Monday, July 16, 2012

Brander Park and Gardens, City Center -- a Jerusalem Playground Review


I recently had the pleasure of visiting a renovated playground in the city center -- the "revitalized downtown Jerusalem" that I sometimes mock in a spirit of contrarianism. This wonderful new playground definitely creates an incentive (which I previously found lacking) to go downtown with the kids ...
Name: Brander Park and Gardens
There is a plaque identifying the park's donors as  Dr. Jerome and Mrs. Frances Brander of Atlantic City. On maps, however, the area seems to be called Meir Sherman Garden. When the conundrum has been resolved, Gd willing, I will update.

Location: King George Street, downtown Jerusalem (adjacent to Independence Park).

Transit: Egged lines 4, 4A, 7, 7A, 8, 8A, 9, 9A, 17, 17A, 19, 19A, 21, 21A, 31, 031, 32, 032, 38, 74, 75.
Shade: There's plenty of shade in this park, making it quite usable at all hours of the day, even when the sun is at its harshest. In addition to the many trees scattered throughout, some of them quite old and venerable ...



... there is the welcome addition of a large artificial shade structure covering a selection of attractive, new-style "dynamic" play equipment.


Obviously these shade structures cost money and one can't expect that every corner of a playground will be encompassed by them. Still, it's kind of a shame that this line of cool and varied swings is so entirely exposed to the sun -- I doubt one can use them comfortably after about 9:00 a.m.:


All in all, though, this is a well-shaded playground/park, where at least half of the play equipment is sufficiently shaded for mid-day use, and where comfortable picnic spots can always be found:


Play equipment and features:

Play equipment seems to have its own fashion trends, which wax and wane. A few years ago every new playground in these parts featured a climbing/slide structure with tunnels and turrets, a kind of all-in-one facility around which the entire play area revolved -- like the department store on which a mall is "anchored."

Over the last couple of years, however, things seem to have evolved. My first inkling of the changing times came on a family trip to Zichron Yaacov two summers ago, where we were enchanted by what seemed to us a wonderfully original playground full of strange kinetic-dynamic-futuristic play structures of a kind we had never seen before.

Now these structures are popping up here in Jerusalem as well. The novelty hasn't worn off yet -- maybe it never will:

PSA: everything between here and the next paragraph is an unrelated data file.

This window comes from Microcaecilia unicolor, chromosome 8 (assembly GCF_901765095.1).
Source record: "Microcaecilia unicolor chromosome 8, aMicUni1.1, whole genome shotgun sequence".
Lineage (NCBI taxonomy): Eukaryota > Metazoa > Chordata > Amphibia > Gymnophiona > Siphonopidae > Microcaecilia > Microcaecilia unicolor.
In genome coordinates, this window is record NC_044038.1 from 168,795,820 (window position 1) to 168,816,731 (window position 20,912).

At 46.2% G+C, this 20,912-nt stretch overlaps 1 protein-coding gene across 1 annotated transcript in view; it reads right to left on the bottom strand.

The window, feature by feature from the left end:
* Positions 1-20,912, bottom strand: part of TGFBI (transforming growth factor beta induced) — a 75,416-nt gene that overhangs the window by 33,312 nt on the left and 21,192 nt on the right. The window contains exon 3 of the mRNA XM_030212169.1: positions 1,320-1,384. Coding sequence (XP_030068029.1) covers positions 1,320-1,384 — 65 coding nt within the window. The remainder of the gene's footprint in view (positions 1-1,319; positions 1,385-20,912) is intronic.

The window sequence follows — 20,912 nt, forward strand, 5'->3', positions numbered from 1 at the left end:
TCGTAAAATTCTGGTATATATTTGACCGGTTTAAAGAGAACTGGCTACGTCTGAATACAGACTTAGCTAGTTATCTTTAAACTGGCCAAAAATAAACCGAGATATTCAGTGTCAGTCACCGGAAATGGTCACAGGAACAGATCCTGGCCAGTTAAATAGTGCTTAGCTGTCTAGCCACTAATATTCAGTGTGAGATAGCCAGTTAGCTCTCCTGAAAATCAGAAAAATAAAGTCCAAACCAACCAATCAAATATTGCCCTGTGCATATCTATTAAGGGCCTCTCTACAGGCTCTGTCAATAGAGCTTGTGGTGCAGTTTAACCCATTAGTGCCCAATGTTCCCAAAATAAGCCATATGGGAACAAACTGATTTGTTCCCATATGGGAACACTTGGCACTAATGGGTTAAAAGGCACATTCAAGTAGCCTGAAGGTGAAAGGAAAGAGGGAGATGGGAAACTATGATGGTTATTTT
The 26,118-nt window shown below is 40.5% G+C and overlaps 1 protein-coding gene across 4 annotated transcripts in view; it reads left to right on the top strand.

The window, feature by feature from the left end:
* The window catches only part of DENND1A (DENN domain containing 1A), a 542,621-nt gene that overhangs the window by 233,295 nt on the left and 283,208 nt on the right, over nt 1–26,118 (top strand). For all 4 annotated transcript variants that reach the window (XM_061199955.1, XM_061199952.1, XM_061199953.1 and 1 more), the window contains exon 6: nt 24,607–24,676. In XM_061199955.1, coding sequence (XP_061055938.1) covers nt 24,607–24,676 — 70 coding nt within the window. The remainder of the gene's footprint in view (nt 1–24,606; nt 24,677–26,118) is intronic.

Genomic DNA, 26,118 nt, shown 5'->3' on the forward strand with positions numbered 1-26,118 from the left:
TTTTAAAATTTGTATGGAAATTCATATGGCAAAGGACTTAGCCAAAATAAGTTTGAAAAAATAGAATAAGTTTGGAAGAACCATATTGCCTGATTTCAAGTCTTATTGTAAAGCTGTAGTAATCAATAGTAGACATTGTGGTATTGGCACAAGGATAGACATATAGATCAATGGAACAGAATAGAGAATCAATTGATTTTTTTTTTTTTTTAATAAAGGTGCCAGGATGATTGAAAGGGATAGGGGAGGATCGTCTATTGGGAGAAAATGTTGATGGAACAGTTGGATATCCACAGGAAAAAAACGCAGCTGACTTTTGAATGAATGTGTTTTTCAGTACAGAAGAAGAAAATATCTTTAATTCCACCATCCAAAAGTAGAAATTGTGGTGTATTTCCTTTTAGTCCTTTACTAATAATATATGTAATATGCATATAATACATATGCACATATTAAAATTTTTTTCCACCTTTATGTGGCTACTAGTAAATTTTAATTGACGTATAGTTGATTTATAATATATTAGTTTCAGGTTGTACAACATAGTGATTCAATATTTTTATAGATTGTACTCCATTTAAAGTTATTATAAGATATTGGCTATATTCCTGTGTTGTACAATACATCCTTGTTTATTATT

As noted above, an entire section of the playground is devoted to the swing concept in a variety of ultramodern incarnations. The swings are attractive and fun -- for older children; none is suited to a toddler, unless she's in someone's lap ...



There's a separate toddler play area with some nice features, including this sleek bouncy snake:


The train structure is very attractive, but was in full sun and hot to the touch at around 10:30-11:00 a.m. when we were there:



Other notable features and amenities:

-- Bicycle racks

-- There's a regular water fountain near the toddler play area, and a more "advanced" one off the older-child area -- the water is chilled, and the fountain has a bottle-filling installation:


-- Rarity of all rarities in Jerusalem playgrounds: a restroom. My son tried to get in but couldn't figure out how. I have no idea whether it works, is cleaned/maintained, etc. Nor do I want to be the one who checks this out. Perhaps an intrepid reader will care to update me on this, for the benefit of the wider public ...


-- Brander Park leads directly into the larger, open green space of Jerusalem's well-known Independence Park, an area suitable for picnics, ball-related activities, gatherings, etc. Independence Park has no play facilities per se and I never thought of it as a full-service attraction in and of itself for kids, but nowadays it makes a nice, relaxing side-trip when everyone has tired themselves out on Brander Park's exciting play equipment. Of particular interest is the man-made water feature -- small pools and streams, mainly in shade, that attract kids like flies and offer adults a cool and refreshing interlude amid the downtown bustle:






 
But don't bring your bathing suit, or drink the water. It might embalm you:



Age range: Toddler through adult:


Snack factor: Many restaurants, cafes, bakeries and convenience stores a short walk away on Jaffa Rd. and along the Ben Yehuda pedestrian mall; a kiosk selling ice creams/ices, snacks and cold drinks (as well as less child-oriented items such as lottery tickets and cigarettes) is located at the park's Meir Shaham St. entrance.